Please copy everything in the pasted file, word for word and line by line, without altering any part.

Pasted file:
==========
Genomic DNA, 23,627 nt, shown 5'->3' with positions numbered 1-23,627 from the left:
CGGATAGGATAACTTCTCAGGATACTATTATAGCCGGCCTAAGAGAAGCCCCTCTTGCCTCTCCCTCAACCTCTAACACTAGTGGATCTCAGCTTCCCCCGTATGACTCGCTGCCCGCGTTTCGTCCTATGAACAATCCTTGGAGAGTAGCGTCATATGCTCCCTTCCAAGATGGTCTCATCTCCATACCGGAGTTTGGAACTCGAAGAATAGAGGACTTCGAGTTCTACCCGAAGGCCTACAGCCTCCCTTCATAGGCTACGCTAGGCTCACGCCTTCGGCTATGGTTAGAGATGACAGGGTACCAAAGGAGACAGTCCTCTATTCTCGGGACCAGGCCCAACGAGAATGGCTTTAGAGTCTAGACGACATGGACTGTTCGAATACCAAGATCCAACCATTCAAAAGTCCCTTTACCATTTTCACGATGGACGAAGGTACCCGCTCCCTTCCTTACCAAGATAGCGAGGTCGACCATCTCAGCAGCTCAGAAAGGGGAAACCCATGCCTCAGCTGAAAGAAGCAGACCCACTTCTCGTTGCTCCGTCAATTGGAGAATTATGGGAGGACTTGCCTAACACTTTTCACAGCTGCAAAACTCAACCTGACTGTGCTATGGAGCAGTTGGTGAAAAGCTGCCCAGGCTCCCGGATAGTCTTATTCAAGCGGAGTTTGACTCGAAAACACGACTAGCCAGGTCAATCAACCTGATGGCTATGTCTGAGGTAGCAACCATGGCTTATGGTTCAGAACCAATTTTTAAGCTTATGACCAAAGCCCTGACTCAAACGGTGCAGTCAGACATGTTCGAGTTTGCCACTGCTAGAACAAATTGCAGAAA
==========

Genomic DNA, 23,627 nt, shown 5'->3' with positions numbered 1-23,627 from the left:
CGGATAGGATAACTTCTCAGGATACTATTATAGCCGGCCTAAGAGAAGCCCCTCTTGCCTCTCCCTCAACCTCTAACACTAGTGGATCTCAGCTTCCCCCGTATGACTCGCTGCCCGCGTTTCGTCCTATGAACAATCCTTGGAGAGTAGCGTCATATGCTCCCTTCCAAGATGGTCTCATCTCCATACCGGAGTTTGGAACTCGAAGAATAGAGGACTTCGAGTTCTACCCGAAGGCCTACAGCCTCCCTTCATAGGCTACGCTAGGCTCACGCCTTCGGCTATGGTTAGAGATGACAGGGTACCAAAGGAGACAGTCCTCTATTCTCGGGACCAGGCCCAACGAGAATGGCTTTAGAGTCTAGACGACATGGACTGTTCGAATACCAAGATCCAACCATTCAAAAGTCCCTTTACCATTTTCACGATGGACGAAGGTACCCGCTCCCTTCCTTACCAAGATAGCGAGGTCGACCATCTCAGCAGCTCAGAAAGGGGAAACCCATGCCTCAGCTGAAAGAAGCAGACCCACTTCTCGTTGCTCCGTCAATTGGAGAATTATGGGAGGACTTGCCTAACACTTTTCACAGCTGCAAAACTCAACCTGACTGTGCTATGGAGCAGTTGGTGAAAAGCTGCCCAGGCTCCCGGATAGTCTTATTCAAGCGGAGTTTGACTCGAAAACACGACTAGCCAGGTCAATCAACCTGATGGCTATGTCTGAGGTAGCAACCATGGCTTATGGTTCAGAACCAATTTTTAAGCTTATGACCAAAGCCCTGACTCAAACGGTGCAGTCAGACATGTTCGAGTTTGCCACTGCTAGAACAAATTGCAGAAA